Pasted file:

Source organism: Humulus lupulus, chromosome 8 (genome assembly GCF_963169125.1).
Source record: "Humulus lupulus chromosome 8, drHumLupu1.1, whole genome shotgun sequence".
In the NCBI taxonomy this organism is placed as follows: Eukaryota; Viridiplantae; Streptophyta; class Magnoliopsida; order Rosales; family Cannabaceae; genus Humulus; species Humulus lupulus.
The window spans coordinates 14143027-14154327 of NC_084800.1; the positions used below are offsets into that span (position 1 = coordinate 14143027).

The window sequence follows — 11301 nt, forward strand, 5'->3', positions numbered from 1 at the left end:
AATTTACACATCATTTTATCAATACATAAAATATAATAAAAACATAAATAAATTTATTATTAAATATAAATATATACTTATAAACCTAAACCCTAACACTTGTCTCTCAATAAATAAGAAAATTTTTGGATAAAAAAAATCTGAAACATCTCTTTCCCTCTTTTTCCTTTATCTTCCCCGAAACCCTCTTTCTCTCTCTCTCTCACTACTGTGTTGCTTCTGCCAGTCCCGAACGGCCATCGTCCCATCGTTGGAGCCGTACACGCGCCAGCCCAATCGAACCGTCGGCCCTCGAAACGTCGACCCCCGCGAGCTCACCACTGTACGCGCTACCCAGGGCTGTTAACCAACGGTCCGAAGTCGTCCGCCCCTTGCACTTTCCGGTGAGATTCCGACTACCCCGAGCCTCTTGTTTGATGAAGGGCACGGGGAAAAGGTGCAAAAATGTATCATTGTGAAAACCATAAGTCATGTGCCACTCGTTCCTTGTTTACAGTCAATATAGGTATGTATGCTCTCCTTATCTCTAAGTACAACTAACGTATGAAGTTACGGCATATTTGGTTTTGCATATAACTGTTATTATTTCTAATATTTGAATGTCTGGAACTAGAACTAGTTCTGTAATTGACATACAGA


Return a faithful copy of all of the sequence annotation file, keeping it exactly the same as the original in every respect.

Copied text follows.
Source organism: Humulus lupulus, chromosome 8 (genome assembly GCF_963169125.1).
Source record: "Humulus lupulus chromosome 8, drHumLupu1.1, whole genome shotgun sequence".
In the NCBI taxonomy this organism is placed as follows: Eukaryota; Viridiplantae; Streptophyta; class Magnoliopsida; order Rosales; family Cannabaceae; genus Humulus; species Humulus lupulus.
The window spans coordinates 14143027-14154327 of NC_084800.1; the positions used below are offsets into that span (position 1 = coordinate 14143027).

The window sequence follows — 11301 nt, forward strand, 5'->3', positions numbered from 1 at the left end:
AATTTACACATCATTTTATCAATACATAAAATATAATAAAAACATAAATAAATTTATTATTAAATATAAATATATACTTATAAACCTAAACCCTAACACTTGTCTCTCAATAAATAAGAAAATTTTTGGATAAAAAAAATCTGAAACATCTCTTTCCCTCTTTTTCCTTTATCTTCCCCGAAACCCTCTTTCTCTCTCTCTCTCACTACTGTGTTGCTTCTGCCAGTCCCGAACGGCCATCGTCCCATCGTTGGAGCCGTACACGCGCCAGCCCAATCGAACCGTCGGCCCTCGAAACGTCGACCCCCGCGAGCTCACCACTGTACGCGCTACCCAGGGCTGTTAACCAACGGTCCGAAGTCGTCCGCCCCTTGCACTTTCCGGTGAGATTCCGACTACCCCGAGCCTCTTGTTTGATGAAGGGCACGGGGAAAAGGTGCAAAAATGTATCATTGTGAAAACCATAAGTCATGTGCCACTCGTTCCTTGTTTACAGTCAATATAGGTATGTATGCTCTCCTTATCTCTAAGTACAACTAACGTATGAAGTTACGGCATATTTGGTTTTGCATATAACTGTTATTATTTCTAATATTTGAATGTCTGGAACTAGAACTAGTTCTGTAATTGACATACAGA